If futurist, inventor, and Google executive Ray Kurzweil is right about the future, we ll all be augmenting our brains with extra capacity in the cloud at some point in the future.Which sounds exciting, even if a little frightening.But this very advance could also pave the way for the rich to become thousands of times smarter than poor people, which would likely permanently solidify and even exacerbate current socioeconomic stratifications.

I asked Kurzweil if he saw that consequence as a possibility, and he strongly disagreed.Here s why I think he might be right about the technology, but wrong about the impact.Ray Kurzweil has received honors from three U.S. presidents and 20 honorary doctorates from global universities.

He s built and sold software companies, invented omni-font optical character recognition, built the first electronic music synthesizer of concert-hall quality, and has long been a leader in artificial intelligence.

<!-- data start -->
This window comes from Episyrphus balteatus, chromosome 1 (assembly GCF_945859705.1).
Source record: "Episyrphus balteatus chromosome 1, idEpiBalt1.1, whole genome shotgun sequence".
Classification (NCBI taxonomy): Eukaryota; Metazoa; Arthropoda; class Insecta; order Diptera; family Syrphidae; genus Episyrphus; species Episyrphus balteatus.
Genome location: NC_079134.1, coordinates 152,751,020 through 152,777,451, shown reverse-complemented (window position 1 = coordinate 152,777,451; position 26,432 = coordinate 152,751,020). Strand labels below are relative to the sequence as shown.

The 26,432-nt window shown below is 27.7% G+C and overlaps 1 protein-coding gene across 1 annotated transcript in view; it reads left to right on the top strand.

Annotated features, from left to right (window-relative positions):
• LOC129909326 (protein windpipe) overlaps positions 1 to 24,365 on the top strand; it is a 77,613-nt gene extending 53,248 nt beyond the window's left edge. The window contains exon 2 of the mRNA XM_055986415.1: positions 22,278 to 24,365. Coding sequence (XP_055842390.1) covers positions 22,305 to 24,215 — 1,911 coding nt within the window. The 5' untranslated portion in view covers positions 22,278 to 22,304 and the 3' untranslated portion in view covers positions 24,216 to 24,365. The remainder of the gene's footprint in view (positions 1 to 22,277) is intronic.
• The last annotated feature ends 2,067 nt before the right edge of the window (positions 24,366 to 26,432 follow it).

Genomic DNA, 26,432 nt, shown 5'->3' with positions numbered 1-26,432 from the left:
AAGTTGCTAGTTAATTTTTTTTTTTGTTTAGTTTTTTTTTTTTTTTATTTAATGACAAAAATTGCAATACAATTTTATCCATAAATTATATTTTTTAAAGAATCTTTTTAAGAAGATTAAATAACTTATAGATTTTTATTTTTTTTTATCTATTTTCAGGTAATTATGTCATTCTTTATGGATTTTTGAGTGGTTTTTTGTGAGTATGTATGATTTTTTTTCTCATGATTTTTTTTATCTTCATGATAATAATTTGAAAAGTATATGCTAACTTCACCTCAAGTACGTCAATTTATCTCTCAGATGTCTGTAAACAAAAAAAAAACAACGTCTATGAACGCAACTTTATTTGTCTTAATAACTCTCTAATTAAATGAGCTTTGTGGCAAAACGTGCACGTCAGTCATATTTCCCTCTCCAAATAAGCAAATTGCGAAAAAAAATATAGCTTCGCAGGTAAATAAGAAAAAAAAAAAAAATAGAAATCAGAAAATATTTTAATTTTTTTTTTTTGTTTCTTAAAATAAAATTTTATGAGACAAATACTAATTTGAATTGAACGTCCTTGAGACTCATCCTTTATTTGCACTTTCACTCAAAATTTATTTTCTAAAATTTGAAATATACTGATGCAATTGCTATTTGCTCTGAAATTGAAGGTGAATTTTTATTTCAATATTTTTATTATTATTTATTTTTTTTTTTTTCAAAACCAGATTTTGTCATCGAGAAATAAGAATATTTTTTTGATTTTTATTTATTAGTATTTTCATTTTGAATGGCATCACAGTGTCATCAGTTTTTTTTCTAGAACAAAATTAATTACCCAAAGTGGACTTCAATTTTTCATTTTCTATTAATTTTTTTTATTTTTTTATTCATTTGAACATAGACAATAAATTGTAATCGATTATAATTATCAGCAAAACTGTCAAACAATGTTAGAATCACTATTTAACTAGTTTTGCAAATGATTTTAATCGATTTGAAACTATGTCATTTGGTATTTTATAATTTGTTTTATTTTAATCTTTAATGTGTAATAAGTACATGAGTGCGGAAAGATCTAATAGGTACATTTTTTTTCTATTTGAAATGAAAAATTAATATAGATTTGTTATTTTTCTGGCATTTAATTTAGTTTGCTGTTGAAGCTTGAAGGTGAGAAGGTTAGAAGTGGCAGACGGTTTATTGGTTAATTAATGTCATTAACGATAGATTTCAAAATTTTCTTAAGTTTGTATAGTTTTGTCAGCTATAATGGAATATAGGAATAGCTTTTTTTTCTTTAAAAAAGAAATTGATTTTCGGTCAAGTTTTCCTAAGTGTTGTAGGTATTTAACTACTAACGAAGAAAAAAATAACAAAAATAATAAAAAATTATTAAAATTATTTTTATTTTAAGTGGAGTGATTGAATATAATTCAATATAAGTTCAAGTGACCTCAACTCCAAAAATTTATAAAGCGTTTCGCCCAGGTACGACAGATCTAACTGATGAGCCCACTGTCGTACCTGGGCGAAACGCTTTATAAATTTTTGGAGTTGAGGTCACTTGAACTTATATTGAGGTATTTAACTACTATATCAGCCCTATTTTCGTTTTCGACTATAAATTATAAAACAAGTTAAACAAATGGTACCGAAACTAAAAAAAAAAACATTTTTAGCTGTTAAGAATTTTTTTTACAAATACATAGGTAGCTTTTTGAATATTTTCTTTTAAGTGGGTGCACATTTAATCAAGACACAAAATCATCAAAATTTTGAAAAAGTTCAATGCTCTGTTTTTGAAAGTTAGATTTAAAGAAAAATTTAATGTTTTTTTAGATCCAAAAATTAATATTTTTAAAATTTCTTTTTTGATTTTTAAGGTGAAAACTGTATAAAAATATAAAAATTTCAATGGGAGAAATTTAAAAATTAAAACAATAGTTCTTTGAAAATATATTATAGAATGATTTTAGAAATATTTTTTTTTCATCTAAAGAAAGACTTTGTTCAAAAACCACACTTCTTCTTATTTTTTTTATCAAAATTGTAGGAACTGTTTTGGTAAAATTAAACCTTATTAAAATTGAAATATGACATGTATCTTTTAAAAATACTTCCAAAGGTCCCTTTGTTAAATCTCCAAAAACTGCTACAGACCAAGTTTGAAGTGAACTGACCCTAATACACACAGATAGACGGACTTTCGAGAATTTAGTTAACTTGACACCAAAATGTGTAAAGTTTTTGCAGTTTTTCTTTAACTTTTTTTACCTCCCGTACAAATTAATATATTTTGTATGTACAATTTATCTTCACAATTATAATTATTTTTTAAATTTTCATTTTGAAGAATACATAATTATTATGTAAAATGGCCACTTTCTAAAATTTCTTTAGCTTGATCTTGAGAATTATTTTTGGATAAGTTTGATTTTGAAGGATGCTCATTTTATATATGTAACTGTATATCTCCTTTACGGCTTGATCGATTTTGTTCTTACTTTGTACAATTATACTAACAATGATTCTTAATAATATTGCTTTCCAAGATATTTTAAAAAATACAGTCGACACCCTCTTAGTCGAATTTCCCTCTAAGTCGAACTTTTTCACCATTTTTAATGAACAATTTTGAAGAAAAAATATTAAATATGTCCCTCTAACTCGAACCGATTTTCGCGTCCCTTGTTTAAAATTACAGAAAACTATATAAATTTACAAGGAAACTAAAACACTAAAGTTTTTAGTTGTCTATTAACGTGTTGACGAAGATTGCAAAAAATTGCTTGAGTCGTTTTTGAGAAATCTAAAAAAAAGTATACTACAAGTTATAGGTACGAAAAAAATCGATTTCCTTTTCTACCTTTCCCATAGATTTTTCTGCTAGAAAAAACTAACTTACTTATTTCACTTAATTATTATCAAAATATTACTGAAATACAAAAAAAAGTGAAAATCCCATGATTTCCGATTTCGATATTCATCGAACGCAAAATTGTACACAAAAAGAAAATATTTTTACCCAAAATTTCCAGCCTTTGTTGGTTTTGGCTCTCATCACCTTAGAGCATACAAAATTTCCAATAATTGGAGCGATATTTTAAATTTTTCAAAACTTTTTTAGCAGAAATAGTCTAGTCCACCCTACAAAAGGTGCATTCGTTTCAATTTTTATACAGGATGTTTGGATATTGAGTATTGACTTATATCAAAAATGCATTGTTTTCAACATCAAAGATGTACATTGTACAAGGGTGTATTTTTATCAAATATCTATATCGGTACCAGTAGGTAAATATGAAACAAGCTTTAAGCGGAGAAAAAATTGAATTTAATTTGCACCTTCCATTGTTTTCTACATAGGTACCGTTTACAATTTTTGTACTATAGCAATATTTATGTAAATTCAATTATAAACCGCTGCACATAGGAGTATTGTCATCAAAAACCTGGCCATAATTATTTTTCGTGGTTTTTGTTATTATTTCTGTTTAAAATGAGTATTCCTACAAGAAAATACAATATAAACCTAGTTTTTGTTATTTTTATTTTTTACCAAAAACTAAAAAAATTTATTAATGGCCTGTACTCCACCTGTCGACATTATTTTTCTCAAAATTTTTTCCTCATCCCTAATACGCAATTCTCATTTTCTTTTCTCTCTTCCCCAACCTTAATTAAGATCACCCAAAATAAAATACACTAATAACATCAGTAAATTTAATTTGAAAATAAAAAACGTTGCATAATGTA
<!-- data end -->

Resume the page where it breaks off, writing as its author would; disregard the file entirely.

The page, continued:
He predicted the rise of the internet, new heights in supercomputers, and narrowly intelligent systems that could beat the best human experts in chess and other games, among 200 or so other predictions, and he s right about 86 percent of the time.In other words, he s pretty smart.Last week Kurzweil keynoted Postback, Tune s mobile marketing conference in Seattle full disclosure, I work for Tune .

The phones we use today are several billion times more advanced than the computer he first used at MIT 30 years ago, and 100,000 times smaller.

That kind of advance, says The Singularity Is Near author, will allow us to provision augmented reality and virtual reality from right within the nervous system — direct silicon to brain integration, not the clunky goggles and hardware we wear on our faces today.

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